Medicine and Game Theory: How to win


You have to learn the rules of the game; then learn to play better than anyone else - Albert Einstein

Game theory is a field of mathematics which emerged in the 20th century looking at how players in a game interact. In game theory any interaction between two or more people can be described as a game. In this musing I’m looking at how game theory can influence healthcare both in the way we view an individual patient as well as future policy.

There are at least two kinds of games. One could be called finite, the other infinite. A finite game is played for the purpose of winning, an infinite game for the purpose of continuing the play.     

James P. Carse Author of Finite and Infinite Games

Game theory is often mentioned in sports and business

In a finite game all the players and all the rules are known. The game also has a known end point. A football match would therefore be an example of a finite game. There are two teams of eleven players with their respective coaches. There are two halves of 45 minutes and clear laws of football officiated by a referee. After 90 minutes the match is either won, lost or drawn and is definitely over.

Infinite games have innumerable players and no end points. Players can stop playing or join or be absorbed by other teams. The goal is not an endpoint but to keep playing. A football season or even several football seasons could be described as an infinite game. Key to infinite games then is a vision and principles. A team may lose one match but success is viewed by the team remaining consistent to that vision; such as avoiding relegation every season or promoting young talent. Athletic Club in Spain are perhaps the prime example of this. Their whole raison d'être is that they only use players from the Basque Region of Spain. This infinite game of promoting local talent eschews any short term game. In fact their supporters regularly report they’d rather get relegated than play non-Basque players.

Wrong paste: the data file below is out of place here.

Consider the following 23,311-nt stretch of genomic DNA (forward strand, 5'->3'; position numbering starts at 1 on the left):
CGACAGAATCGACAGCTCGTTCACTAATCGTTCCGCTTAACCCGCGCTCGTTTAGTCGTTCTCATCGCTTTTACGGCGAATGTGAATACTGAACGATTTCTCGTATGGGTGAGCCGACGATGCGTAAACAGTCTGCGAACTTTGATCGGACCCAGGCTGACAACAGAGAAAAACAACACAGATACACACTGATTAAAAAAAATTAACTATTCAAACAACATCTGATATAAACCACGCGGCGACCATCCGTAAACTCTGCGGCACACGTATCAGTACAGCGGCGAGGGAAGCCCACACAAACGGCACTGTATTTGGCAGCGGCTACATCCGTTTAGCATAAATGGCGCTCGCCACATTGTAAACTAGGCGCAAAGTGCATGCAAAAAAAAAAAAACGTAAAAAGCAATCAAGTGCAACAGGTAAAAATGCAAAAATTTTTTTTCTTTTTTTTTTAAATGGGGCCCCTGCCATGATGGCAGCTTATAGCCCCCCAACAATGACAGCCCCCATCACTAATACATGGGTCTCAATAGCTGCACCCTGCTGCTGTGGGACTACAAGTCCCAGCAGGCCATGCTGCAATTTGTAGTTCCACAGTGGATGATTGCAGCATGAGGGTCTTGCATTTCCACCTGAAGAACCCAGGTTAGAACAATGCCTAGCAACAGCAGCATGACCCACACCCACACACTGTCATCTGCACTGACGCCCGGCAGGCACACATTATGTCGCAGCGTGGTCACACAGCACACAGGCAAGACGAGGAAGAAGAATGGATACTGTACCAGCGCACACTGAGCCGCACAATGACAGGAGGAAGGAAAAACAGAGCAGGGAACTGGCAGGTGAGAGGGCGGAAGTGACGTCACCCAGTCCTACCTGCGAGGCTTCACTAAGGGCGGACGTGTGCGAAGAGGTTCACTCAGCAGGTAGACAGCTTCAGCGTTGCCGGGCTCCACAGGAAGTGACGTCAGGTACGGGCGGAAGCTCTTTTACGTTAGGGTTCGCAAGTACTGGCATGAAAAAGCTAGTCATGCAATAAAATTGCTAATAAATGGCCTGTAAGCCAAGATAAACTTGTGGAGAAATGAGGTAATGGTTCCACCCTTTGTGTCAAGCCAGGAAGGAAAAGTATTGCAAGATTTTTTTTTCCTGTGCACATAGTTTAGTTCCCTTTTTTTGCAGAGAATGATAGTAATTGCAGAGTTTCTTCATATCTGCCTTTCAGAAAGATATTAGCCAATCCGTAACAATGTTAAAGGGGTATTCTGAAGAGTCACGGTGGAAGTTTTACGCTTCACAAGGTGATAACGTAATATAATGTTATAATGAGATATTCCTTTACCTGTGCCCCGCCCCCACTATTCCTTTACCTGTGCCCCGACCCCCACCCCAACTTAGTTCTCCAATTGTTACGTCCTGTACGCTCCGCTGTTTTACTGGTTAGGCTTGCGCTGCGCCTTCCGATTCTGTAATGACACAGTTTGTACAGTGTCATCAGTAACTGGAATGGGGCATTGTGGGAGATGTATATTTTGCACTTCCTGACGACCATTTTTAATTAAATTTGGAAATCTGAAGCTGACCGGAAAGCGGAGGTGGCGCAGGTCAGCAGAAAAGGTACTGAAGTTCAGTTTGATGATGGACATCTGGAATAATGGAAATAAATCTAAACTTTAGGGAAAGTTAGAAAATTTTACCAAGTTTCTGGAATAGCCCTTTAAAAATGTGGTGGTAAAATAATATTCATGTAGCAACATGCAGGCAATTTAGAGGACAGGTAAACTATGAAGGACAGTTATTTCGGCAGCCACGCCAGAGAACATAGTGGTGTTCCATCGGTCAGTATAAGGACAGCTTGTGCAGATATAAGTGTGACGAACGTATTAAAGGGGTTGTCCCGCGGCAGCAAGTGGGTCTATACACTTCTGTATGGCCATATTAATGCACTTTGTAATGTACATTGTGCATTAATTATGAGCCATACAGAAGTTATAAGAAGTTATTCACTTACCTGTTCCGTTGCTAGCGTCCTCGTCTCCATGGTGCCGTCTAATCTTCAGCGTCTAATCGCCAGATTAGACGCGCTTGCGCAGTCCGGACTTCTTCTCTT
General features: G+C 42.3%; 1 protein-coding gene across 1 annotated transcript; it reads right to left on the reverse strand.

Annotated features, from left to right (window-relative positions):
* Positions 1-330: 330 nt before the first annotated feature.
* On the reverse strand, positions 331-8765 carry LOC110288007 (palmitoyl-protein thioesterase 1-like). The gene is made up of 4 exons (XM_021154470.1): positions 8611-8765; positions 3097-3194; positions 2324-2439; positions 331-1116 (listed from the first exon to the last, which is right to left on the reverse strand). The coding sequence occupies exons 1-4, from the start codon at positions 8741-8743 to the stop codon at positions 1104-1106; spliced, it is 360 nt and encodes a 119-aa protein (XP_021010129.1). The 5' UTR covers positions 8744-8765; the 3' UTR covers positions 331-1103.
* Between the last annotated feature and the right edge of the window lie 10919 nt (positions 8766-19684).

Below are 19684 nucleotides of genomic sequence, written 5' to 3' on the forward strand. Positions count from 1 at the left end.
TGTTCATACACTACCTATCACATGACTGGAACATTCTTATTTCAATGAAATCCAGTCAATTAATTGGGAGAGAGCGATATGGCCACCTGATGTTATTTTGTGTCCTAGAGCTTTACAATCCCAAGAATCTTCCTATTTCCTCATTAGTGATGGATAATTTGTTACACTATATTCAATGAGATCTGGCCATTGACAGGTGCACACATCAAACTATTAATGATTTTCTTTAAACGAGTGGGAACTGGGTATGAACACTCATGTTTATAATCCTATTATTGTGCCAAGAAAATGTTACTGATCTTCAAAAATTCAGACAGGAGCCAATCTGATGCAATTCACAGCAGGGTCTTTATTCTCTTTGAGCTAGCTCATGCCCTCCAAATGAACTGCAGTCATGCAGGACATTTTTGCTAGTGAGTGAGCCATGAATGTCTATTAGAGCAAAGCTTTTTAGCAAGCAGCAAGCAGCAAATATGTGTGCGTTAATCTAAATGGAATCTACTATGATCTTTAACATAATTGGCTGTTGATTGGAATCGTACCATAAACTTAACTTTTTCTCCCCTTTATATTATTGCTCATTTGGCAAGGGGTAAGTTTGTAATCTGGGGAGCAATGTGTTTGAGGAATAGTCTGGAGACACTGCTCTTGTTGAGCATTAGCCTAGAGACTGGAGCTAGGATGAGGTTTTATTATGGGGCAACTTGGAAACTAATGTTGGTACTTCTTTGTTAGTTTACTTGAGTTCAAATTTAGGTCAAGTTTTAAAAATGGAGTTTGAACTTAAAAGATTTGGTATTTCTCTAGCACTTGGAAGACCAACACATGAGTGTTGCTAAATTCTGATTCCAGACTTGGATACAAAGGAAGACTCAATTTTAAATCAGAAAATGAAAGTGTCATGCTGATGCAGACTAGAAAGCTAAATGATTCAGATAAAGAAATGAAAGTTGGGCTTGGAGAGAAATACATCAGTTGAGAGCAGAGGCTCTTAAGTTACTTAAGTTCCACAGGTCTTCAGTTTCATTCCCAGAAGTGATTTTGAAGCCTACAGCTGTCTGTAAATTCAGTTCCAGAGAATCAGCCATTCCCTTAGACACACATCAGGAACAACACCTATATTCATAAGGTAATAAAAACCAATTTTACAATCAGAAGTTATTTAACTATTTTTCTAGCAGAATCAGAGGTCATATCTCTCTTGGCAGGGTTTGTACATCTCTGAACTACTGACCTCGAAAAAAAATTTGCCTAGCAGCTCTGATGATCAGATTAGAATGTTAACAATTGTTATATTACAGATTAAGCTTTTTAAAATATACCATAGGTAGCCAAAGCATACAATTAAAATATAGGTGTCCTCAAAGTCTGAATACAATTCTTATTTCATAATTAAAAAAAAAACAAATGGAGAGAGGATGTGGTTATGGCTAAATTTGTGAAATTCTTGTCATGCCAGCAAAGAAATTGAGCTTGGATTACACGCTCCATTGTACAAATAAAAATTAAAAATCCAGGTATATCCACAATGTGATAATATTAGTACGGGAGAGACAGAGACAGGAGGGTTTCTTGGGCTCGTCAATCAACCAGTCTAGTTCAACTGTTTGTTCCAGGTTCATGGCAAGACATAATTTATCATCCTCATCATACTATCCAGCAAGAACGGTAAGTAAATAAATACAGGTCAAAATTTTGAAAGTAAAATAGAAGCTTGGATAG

Problems arise by confusing finite and infinite games. When Sir Alex Ferguson retired as Manchester United manager after 27 years in 2013 the club attempted to play an infinite game. They chose as his replacement David Moyes, a manager with a similar background and ethics to Ferguson, giving him a 9 year contract. 6 months into that he was fired and since then United have been playing a finite game choosing more short term appointments, Louis van Gaal and Jose Mourinho, rather than following a vision.

It’s easy to see lessons for business from game theory. You may get a deal or not. You may have good quarters or bad quarters. But whilst those finite games are going on you have your overall business plan, an infinite game. You’re playing to keep playing by staying in business.

What about healthcare?

So a clinician and patient could be said to be players in a finite game competing against whatever illness the patient has. In this game the clinician and patient have to work together and use their own experiences to first diagnose and then treat the illness. The right diagnosis is made and the patient gets better. The game is won and over. Or the wrong diagnosis is made and the patient doesn’t get better. The game is lost and over. But what about if the right diagnosis is made but for whatever reason the patient doesn’t get better? That finite game is lost. But what about the infinite game?